Students will receive only one opportunity to submit work up to two days late. Any other late assignment will earn a zero (0).

Other policies about assignments:  All writing and multimedia must be your original work. Stories will be written from information gathered in telephone or in-person interviews with  expert sources (knowledgeable persons with credentials) unless assignment specifies otherwise.

All assignments must be written and multimedia must be produced during the current semester. Do not recycle work from previous classes or from other classes during this semester. Do not recycle any of your work that has been published. DO NOT MULTIPLE SUBMIT ARTICLES TO DIFFERENT CLASSES. This is considered to be academic dishonesty and will result in a failing grade on the assignment or for the course. 

Elements among those that will contribute to the grade include spelling, grammar, punctuation, readability, order of information, AP style, general accuracy, topic selection, organization, use of quotes, completeness, quality and quantity of reporter’s notes, good transitions, quality of expert sources selected, quality of telephone and/or in-person interviews, effective lead, accuracy, etc. Quality of photos and video will also be considered.

Students will peer edit the written portion of a classmate’s work on some assignments. On the occasions when we do peer editing, students will have the opportunity to make corrections to the written portion of their assignment.

Liability statement: In all assignments, students must comply with all laws and the legal rights of others (e.g. copyright, obscenity, privacy and defamation) and with all Towson University policies (e.g. academic dishonesty). Towson University is not liable or responsible for the content of any student assignments, regardless of where they are posted.

Need some help writing news style quotes? Click here.

And here’s a checklist to help you remember some of the basics of news writing. 

 Instagram photo/story:  This assignment requires students to take an artistic photo for posting on Instagram along with a 350-word highly focused story that is written in a non-traditional journalistic style.

Examinations:  Exam may include textbook content and/or writing. You must take the final exam during the scheduled time for your section. University policy states that no student may take this exam at a different time. If you are unable to take the final exam at this time, it is recommended that you drop the class.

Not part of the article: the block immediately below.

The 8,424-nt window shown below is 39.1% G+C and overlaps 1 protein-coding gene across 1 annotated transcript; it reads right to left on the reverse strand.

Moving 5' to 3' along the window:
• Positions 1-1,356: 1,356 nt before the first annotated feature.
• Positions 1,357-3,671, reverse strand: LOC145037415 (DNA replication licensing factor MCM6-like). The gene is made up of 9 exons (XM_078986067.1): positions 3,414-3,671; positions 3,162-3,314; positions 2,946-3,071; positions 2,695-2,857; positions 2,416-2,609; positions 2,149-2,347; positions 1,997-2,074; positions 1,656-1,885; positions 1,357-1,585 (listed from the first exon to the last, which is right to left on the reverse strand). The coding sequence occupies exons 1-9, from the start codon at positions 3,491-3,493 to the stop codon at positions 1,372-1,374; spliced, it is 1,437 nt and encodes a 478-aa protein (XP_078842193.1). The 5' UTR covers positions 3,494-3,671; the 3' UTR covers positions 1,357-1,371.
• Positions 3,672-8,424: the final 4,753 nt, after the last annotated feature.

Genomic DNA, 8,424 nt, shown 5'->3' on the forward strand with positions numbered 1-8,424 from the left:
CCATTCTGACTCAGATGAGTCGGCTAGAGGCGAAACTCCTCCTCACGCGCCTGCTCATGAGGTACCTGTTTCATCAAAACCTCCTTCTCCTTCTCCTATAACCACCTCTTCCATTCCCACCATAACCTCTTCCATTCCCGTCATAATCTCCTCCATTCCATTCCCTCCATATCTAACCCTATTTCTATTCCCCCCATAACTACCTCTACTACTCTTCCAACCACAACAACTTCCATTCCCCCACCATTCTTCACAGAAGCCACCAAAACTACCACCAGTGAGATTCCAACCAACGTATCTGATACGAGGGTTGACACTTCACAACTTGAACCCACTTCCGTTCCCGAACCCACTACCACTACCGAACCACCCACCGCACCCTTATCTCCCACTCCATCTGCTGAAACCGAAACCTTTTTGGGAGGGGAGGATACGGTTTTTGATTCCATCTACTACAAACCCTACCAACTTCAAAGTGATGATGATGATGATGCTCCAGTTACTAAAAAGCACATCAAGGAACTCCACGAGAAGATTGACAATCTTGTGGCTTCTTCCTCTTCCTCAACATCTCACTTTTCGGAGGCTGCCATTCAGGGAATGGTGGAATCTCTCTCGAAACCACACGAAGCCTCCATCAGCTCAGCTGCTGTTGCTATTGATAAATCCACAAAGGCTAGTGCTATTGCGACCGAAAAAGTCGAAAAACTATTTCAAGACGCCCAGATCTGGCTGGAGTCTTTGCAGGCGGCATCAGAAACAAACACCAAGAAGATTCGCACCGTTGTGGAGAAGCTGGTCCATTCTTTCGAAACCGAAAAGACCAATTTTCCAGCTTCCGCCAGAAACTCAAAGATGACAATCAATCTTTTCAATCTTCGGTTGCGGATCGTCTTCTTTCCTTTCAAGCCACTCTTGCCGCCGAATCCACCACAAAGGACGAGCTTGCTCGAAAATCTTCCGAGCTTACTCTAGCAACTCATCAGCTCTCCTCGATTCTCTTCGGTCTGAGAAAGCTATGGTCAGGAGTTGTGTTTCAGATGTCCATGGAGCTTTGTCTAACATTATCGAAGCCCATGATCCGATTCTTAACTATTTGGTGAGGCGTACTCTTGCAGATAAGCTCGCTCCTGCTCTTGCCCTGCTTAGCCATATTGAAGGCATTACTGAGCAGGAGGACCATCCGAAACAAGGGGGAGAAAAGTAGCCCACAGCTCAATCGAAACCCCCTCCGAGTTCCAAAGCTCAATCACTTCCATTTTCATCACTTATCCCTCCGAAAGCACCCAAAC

Academic Integrity Policy: All student work including assignments, presentations, and tests must adhere to the university’s Student Academic Integrity Policy http://towson.edu/studentaffairs/policies/. The policy addresses such academic integrity issues as plagiarism, fabrication, falsification, cheating, complicity in dishonesty, abuse of academic materials, and multiple submissions. See the last page of this syllabus for the department’s policy concerning plagiarism and cheating. Penalties to violation of academic integrity ranges from F for the assignment to F for the course, in addition to a report filed in the Office of Student Conduct and Civility Education.

Classroom policy on cell phones and other forms of technology: Keep computer screens black and turn the monitor to the side; turn cell phones off, pack them away in a backpack or purse.

University policy for students with disabilities: This course is in compliance with Towson University policies for students with disabilities as described in http://www.towson.edu/dss/. Students with disabilities are encouraged to register with Disability Support Services (DSS), 7720 York Road, Suite 232, 410-704-2638 (Voice) or 410-704-4423 (TDD). Students who suspect that they have a disability but do not have documentation are encouraged to contact DSS for advice on how to obtain an appropriate evaluation. A memo from DSS authorizing your accommodation is needed before any accommodation can be made.

University policy for Student Athletes/University Activities Participants: Provide a letter from your coach with a schedule of games/competitions during the semester. Take any tests and prepare any assignments that conflict with this schedule before the test or due date, not after.   Provide a Notification of Absence from Class Form for every absence throughout the semester.

 

Here are other Towson University policies:

COFAC Civility Code

Towson University’s Policy on Weapons

Department of MCCS policy on academic dishonesty: